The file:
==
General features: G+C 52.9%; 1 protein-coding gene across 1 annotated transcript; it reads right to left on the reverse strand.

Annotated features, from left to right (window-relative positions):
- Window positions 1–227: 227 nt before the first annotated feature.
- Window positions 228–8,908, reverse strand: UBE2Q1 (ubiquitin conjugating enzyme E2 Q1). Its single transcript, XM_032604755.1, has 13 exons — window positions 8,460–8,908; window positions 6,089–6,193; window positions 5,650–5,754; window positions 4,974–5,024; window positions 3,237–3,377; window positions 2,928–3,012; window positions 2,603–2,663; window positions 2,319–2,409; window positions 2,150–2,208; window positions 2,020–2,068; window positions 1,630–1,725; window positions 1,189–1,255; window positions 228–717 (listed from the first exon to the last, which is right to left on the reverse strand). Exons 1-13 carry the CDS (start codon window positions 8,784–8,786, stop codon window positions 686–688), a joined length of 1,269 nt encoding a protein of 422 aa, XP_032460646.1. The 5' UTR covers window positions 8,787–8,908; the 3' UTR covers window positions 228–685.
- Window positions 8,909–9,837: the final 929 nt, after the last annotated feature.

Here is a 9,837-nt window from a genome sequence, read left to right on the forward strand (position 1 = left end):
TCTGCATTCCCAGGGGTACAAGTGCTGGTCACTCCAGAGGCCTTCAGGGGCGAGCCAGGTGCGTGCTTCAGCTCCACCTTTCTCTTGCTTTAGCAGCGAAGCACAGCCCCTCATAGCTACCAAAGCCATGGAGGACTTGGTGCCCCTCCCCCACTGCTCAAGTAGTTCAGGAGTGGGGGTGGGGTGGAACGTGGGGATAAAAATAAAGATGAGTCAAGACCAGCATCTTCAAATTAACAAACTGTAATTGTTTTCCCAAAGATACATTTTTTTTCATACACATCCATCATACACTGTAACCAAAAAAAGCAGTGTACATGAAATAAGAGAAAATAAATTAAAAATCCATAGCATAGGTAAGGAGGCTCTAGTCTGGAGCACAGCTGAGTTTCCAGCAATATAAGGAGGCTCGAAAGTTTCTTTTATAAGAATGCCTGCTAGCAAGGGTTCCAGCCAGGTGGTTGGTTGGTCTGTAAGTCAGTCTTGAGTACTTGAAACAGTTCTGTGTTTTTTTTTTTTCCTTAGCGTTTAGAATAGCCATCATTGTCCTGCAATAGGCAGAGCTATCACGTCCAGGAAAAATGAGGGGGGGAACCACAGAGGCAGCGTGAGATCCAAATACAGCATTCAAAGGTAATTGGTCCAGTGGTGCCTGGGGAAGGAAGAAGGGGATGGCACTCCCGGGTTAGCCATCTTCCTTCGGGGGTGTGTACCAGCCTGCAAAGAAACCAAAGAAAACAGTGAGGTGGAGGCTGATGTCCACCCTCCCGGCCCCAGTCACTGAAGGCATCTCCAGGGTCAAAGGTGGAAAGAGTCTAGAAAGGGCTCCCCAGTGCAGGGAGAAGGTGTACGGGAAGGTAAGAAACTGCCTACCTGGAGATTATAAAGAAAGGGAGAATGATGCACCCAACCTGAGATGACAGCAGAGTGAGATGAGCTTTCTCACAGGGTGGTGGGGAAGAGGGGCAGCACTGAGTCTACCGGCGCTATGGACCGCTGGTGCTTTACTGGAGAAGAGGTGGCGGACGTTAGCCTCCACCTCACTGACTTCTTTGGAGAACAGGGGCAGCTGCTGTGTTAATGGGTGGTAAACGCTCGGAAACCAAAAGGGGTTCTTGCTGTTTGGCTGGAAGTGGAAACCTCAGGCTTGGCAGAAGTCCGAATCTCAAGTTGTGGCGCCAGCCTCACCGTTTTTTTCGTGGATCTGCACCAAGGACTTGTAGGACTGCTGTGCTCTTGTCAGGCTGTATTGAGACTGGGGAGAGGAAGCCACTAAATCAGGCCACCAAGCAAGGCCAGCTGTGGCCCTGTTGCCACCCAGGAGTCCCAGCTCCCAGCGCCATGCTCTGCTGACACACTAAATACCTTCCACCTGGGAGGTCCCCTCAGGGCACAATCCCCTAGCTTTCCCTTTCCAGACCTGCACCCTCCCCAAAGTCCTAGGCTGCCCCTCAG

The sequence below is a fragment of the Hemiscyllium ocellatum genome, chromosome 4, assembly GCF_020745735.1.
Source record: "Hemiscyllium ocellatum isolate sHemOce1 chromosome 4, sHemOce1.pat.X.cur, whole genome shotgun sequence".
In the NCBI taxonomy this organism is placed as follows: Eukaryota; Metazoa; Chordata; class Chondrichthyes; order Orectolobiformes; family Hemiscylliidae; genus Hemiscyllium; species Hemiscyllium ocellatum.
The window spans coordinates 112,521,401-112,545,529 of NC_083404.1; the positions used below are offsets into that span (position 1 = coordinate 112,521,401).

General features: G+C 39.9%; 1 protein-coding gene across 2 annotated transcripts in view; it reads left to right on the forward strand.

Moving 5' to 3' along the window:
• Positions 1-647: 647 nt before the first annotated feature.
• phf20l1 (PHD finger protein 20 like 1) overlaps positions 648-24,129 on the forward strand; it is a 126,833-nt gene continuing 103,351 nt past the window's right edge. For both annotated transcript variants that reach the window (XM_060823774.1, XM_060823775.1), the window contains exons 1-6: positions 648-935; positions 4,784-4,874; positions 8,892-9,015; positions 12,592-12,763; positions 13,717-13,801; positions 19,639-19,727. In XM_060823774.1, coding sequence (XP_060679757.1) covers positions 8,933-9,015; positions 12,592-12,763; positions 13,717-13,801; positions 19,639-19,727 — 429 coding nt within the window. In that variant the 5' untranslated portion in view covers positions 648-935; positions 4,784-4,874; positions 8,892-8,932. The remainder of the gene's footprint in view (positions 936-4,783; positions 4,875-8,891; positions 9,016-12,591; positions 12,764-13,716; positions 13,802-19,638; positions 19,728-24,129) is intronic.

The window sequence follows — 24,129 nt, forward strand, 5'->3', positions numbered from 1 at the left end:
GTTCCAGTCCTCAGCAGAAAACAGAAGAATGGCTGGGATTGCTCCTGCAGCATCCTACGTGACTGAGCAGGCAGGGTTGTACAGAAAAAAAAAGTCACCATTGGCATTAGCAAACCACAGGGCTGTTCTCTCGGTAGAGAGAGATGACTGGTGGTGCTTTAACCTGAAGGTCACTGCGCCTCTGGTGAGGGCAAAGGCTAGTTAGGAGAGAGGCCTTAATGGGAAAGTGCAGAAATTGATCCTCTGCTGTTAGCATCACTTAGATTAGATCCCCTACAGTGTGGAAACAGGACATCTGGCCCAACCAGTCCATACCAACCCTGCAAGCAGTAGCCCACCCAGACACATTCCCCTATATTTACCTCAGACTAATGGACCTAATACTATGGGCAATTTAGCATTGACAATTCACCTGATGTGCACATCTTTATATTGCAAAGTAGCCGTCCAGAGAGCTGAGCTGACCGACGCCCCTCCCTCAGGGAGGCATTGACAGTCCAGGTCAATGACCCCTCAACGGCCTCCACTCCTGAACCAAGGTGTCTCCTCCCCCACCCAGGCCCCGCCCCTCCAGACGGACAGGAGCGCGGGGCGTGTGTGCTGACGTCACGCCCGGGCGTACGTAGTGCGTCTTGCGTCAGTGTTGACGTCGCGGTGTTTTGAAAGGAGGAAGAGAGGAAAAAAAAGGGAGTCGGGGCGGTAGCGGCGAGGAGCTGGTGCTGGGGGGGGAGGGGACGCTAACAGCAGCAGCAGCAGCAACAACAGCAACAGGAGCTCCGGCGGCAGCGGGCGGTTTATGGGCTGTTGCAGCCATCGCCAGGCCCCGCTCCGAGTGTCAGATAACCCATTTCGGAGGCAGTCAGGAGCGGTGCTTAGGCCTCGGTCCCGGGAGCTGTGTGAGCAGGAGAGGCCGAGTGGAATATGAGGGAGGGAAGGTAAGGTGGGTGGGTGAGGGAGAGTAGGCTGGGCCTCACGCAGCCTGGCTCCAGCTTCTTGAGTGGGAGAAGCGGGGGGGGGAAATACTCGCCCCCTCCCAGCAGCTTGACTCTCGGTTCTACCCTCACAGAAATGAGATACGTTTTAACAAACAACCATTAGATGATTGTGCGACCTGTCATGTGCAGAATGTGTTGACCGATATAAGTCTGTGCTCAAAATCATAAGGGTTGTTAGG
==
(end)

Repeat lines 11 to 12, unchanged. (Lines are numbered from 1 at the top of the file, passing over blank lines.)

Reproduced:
The window spans coordinates 112,521,401-112,545,529 of NC_083404.1; the positions used below are offsets into that span (position 1 = coordinate 112,521,401).

General features: G+C 39.9%; 1 protein-coding gene across 2 annotated transcripts in view; it reads left to right on the forward strand.